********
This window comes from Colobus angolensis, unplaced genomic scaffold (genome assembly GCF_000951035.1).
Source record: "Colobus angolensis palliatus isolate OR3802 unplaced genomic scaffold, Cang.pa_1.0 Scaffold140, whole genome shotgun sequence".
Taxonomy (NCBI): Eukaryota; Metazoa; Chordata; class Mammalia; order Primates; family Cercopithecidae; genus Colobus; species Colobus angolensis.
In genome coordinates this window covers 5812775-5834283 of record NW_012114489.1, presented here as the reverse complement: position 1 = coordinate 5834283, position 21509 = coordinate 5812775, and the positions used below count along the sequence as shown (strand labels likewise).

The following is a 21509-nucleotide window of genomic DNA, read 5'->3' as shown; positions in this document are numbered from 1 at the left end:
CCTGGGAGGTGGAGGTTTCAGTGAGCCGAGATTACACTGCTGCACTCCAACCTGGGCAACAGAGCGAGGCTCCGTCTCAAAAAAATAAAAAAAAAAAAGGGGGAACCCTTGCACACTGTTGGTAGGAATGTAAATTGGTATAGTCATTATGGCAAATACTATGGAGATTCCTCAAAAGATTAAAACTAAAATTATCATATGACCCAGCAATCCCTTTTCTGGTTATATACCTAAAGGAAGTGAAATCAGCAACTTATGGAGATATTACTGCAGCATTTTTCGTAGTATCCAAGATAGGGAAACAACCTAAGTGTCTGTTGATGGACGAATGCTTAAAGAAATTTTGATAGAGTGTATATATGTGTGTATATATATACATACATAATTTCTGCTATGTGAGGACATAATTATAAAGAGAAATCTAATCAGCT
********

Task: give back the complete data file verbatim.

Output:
This window comes from Colobus angolensis, unplaced genomic scaffold (genome assembly GCF_000951035.1).
Source record: "Colobus angolensis palliatus isolate OR3802 unplaced genomic scaffold, Cang.pa_1.0 Scaffold140, whole genome shotgun sequence".
Taxonomy (NCBI): Eukaryota; Metazoa; Chordata; class Mammalia; order Primates; family Cercopithecidae; genus Colobus; species Colobus angolensis.
In genome coordinates this window covers 5812775-5834283 of record NW_012114489.1, presented here as the reverse complement: position 1 = coordinate 5834283, position 21509 = coordinate 5812775, and the positions used below count along the sequence as shown (strand labels likewise).

The following is a 21509-nucleotide window of genomic DNA, read 5'->3' as shown; positions in this document are numbered from 1 at the left end:
CCTGGGAGGTGGAGGTTTCAGTGAGCCGAGATTACACTGCTGCACTCCAACCTGGGCAACAGAGCGAGGCTCCGTCTCAAAAAAATAAAAAAAAAAAAGGGGGAACCCTTGCACACTGTTGGTAGGAATGTAAATTGGTATAGTCATTATGGCAAATACTATGGAGATTCCTCAAAAGATTAAAACTAAAATTATCATATGACCCAGCAATCCCTTTTCTGGTTATATACCTAAAGGAAGTGAAATCAGCAACTTATGGAGATATTACTGCAGCATTTTTCGTAGTATCCAAGATAGGGAAACAACCTAAGTGTCTGTTGATGGACGAATGCTTAAAGAAATTTTGATAGAGTGTATATATGTGTGTATATATATACATACATAATTTCTGCTATGTGAGGACATAATTATAAAGAGAAATCTAATCAGCT